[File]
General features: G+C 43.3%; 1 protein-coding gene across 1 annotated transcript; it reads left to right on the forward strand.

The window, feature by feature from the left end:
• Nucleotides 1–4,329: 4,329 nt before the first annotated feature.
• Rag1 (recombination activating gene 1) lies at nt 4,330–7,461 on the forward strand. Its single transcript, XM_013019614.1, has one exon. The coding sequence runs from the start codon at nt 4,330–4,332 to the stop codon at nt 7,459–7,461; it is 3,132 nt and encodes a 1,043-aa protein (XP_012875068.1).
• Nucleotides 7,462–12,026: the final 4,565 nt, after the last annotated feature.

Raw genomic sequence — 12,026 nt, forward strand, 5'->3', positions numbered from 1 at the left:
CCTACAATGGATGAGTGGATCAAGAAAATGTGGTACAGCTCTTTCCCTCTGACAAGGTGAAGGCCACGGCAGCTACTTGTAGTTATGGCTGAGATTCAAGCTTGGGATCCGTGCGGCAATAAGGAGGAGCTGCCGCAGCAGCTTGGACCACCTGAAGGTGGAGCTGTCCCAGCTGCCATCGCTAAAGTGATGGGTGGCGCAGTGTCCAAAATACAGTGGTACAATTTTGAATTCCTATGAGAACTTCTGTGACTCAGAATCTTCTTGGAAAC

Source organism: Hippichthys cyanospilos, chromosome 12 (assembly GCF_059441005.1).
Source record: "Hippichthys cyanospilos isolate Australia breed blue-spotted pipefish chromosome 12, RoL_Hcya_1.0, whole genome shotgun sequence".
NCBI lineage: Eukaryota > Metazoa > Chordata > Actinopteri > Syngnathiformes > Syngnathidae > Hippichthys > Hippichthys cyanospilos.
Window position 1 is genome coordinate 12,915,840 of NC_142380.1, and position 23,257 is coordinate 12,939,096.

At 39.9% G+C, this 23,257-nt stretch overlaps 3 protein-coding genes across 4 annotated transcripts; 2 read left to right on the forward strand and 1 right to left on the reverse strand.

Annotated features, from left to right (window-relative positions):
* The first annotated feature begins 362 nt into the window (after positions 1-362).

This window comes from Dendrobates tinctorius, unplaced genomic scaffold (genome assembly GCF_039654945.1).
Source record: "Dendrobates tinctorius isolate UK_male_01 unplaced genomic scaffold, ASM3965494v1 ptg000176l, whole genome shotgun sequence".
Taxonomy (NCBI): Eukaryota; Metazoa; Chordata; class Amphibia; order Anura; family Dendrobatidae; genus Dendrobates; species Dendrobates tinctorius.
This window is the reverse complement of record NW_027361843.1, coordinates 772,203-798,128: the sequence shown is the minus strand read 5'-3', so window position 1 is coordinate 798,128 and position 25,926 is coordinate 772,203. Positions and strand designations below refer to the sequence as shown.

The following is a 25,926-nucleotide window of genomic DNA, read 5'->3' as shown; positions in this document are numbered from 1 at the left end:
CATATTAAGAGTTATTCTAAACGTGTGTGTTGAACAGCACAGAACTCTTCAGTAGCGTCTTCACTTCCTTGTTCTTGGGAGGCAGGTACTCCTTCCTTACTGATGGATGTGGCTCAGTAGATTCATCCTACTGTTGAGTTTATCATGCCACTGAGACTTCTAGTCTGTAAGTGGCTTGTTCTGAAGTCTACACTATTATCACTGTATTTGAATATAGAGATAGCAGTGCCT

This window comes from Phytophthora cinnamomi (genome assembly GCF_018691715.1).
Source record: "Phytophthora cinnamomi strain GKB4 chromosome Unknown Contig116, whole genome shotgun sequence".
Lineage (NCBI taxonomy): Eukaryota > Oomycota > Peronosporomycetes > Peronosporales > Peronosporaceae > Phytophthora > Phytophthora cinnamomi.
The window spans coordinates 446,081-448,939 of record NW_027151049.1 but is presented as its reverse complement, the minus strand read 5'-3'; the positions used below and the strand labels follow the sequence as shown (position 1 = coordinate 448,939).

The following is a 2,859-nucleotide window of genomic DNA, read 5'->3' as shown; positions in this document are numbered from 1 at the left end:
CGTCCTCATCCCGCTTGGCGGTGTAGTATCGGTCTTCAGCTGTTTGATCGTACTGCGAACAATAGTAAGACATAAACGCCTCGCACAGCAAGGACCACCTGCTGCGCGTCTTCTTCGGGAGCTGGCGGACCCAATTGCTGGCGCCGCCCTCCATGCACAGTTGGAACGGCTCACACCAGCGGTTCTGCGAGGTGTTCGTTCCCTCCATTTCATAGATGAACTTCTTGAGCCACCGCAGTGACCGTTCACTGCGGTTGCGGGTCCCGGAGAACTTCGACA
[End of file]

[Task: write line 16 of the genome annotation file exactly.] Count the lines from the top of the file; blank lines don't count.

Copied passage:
Source record: "Dendrobates tinctorius isolate UK_male_01 unplaced genomic scaffold, ASM3965494v1 ptg000176l, whole genome shotgun sequence".